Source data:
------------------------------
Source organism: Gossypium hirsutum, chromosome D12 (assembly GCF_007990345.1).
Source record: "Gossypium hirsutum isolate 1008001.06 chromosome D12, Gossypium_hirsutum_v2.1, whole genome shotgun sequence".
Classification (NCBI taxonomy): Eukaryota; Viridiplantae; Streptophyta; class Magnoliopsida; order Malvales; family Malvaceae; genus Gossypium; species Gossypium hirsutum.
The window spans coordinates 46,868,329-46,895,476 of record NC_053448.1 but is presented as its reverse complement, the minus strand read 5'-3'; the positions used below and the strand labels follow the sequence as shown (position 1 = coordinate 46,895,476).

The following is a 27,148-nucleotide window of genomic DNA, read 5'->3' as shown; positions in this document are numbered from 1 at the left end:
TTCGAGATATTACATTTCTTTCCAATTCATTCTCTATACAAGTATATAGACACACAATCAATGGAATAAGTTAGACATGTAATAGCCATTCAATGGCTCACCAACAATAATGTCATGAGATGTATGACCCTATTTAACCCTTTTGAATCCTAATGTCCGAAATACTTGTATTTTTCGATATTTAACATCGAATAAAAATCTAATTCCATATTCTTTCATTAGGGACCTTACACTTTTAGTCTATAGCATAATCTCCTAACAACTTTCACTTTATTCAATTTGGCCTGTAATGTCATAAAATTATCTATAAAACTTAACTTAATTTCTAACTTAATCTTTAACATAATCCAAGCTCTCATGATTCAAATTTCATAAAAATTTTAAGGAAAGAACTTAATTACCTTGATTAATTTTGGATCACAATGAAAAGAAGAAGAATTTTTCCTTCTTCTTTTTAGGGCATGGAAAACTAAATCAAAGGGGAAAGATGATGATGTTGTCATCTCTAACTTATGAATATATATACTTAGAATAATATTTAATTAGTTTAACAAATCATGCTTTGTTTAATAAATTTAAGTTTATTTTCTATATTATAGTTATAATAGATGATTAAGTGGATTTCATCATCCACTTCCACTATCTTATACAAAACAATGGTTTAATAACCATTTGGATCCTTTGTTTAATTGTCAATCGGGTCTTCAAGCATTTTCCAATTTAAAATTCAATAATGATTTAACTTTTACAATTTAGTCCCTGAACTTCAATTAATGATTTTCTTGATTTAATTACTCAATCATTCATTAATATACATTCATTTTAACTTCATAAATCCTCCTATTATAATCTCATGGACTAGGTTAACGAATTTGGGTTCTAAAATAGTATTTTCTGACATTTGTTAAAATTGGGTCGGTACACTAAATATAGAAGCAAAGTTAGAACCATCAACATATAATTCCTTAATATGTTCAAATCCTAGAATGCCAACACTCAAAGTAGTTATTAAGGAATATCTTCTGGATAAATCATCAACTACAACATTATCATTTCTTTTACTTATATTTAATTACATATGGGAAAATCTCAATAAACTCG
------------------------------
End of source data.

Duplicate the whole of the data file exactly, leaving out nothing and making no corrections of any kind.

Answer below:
Source organism: Gossypium hirsutum, chromosome D12 (assembly GCF_007990345.1).
Source record: "Gossypium hirsutum isolate 1008001.06 chromosome D12, Gossypium_hirsutum_v2.1, whole genome shotgun sequence".
Classification (NCBI taxonomy): Eukaryota; Viridiplantae; Streptophyta; class Magnoliopsida; order Malvales; family Malvaceae; genus Gossypium; species Gossypium hirsutum.
The window spans coordinates 46,868,329-46,895,476 of record NC_053448.1 but is presented as its reverse complement, the minus strand read 5'-3'; the positions used below and the strand labels follow the sequence as shown (position 1 = coordinate 46,895,476).

The following is a 27,148-nucleotide window of genomic DNA, read 5'->3' as shown; positions in this document are numbered from 1 at the left end:
TTCGAGATATTACATTTCTTTCCAATTCATTCTCTATACAAGTATATAGACACACAATCAATGGAATAAGTTAGACATGTAATAGCCATTCAATGGCTCACCAACAATAATGTCATGAGATGTATGACCCTATTTAACCCTTTTGAATCCTAATGTCCGAAATACTTGTATTTTTCGATATTTAACATCGAATAAAAATCTAATTCCATATTCTTTCATTAGGGACCTTACACTTTTAGTCTATAGCATAATCTCCTAACAACTTTCACTTTATTCAATTTGGCCTGTAATGTCATAAAATTATCTATAAAACTTAACTTAATTTCTAACTTAATCTTTAACATAATCCAAGCTCTCATGATTCAAATTTCATAAAAATTTTAAGGAAAGAACTTAATTACCTTGATTAATTTTGGATCACAATGAAAAGAAGAAGAATTTTTCCTTCTTCTTTTTAGGGCATGGAAAACTAAATCAAAGGGGAAAGATGATGATGTTGTCATCTCTAACTTATGAATATATATACTTAGAATAATATTTAATTAGTTTAACAAATCATGCTTTGTTTAATAAATTTAAGTTTATTTTCTATATTATAGTTATAATAGATGATTAAGTGGATTTCATCATCCACTTCCACTATCTTATACAAAACAATGGTTTAATAACCATTTGGATCCTTTGTTTAATTGTCAATCGGGTCTTCAAGCATTTTCCAATTTAAAATTCAATAATGATTTAACTTTTACAATTTAGTCCCTGAACTTCAATTAATGATTTTCTTGATTTAATTACTCAATCATTCATTAATATACATTCATTTTAACTTCATAAATCCTCCTATTATAATCTCATGGACTAGGTTAACGAATTTGGGTTCTAAAATAGTATTTTCTGACATTTGTTAAAATTGGGTCGGTACACTAAATATAGAAGCAAAGTTAGAACCATCAACATATAATTCCTTAATATGTTCAAATCCTAGAATGCCAACACTCAAAGTAGTTATTAAGGAATATCTTCTGGATAAATCATCAACTACAACATTATCATTTCTTTTACTTATATTTAATTACATATGGGAAAATCTCAATAAACTCG